Having talked to various young men and women in their early to mid twenties, in Newburyport and elsewhere, I am beginning to think that the early to mid twenties thing may be as difficult in its own way as the teenage years thing.
I have two wonderful Newburyport neighbors who are somewhere in their late thirties and early forties, closer to, and therefore with better memories of, the age of the twenty age thing than moi.
They tell me that it is a teetering transition time between adulthood and childhood (I naively thought this took place at 18) and it’s best to throw them to the wolves.
My son seems to agree with the throwing to the wolves thing, at least when it comes to the female member of the parenting part. I am all in agreement, with the great hope that the journey to adulthood thing, not only has been set into motion, but is chugging down the adulthood path at some sort of consistent regularity.
However, it is not necessarily easy to have gone intensely down the parenting highway at a good clip for a good couple of decades, get off at a 30 mile an hour thoroughfare, Newburyport or elsewhere, and be able to actually slow down. The brakes get quite a workout. I am, however, more than ready to enjoy the scenery.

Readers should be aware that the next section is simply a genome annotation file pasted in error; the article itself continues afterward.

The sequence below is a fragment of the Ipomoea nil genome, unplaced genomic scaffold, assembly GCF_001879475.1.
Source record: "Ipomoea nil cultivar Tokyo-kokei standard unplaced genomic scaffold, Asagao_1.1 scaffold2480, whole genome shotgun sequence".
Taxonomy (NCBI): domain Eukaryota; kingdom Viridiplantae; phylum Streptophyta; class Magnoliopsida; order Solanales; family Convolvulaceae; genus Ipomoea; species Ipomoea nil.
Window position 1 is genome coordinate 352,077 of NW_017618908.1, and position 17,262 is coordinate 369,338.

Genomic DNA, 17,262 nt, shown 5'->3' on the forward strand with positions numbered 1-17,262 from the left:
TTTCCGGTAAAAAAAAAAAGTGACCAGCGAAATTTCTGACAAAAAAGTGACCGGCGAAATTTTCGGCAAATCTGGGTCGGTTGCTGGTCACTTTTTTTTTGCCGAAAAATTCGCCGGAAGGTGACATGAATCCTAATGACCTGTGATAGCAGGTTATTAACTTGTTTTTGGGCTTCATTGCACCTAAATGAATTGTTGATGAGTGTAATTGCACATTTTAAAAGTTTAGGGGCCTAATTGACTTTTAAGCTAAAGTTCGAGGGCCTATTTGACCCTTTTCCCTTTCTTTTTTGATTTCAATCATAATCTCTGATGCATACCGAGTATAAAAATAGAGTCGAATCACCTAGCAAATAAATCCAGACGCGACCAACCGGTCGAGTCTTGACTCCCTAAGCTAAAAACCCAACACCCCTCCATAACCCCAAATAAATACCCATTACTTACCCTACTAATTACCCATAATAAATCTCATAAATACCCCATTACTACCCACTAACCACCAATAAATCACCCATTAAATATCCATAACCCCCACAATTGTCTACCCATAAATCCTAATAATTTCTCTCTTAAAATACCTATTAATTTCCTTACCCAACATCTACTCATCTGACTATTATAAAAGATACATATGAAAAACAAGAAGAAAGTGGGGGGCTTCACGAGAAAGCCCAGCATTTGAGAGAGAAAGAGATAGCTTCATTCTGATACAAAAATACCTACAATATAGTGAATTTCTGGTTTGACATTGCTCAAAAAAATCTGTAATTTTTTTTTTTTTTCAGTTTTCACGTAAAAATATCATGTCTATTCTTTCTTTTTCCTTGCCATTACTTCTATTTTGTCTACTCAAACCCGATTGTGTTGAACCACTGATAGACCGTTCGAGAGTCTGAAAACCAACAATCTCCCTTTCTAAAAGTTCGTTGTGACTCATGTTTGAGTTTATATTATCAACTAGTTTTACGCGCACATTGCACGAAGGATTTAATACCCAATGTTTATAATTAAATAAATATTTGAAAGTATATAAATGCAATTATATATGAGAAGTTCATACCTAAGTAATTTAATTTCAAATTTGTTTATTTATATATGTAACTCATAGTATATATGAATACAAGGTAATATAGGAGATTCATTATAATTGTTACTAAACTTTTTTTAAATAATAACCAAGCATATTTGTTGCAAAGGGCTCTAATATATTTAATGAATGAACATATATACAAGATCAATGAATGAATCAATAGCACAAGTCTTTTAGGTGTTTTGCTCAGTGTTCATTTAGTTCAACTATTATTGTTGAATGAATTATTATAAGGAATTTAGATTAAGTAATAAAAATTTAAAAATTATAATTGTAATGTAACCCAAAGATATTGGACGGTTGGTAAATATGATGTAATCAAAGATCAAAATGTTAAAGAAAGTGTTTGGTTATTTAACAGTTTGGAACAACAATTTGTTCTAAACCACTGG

Others who are older than my Newburyport neighbors, with children who are in their 30’s and 40’s tell me a different story. They look at me with either a smile or a frown, and tell me, “They never really leave home.”
And at least for me, while my parents were alive, that was indeed true. I might not have actually been present at their actual dwelling or in contact at that actual moment, but there was always a sense of “home,” one that, yes, might have evolved over the years, but still, in whatever shape it took, existed in a very tangible way. And I didn’t comprehend that I had stood on that foundation, with both obliviousness and confidence, until that foundation was no longer there.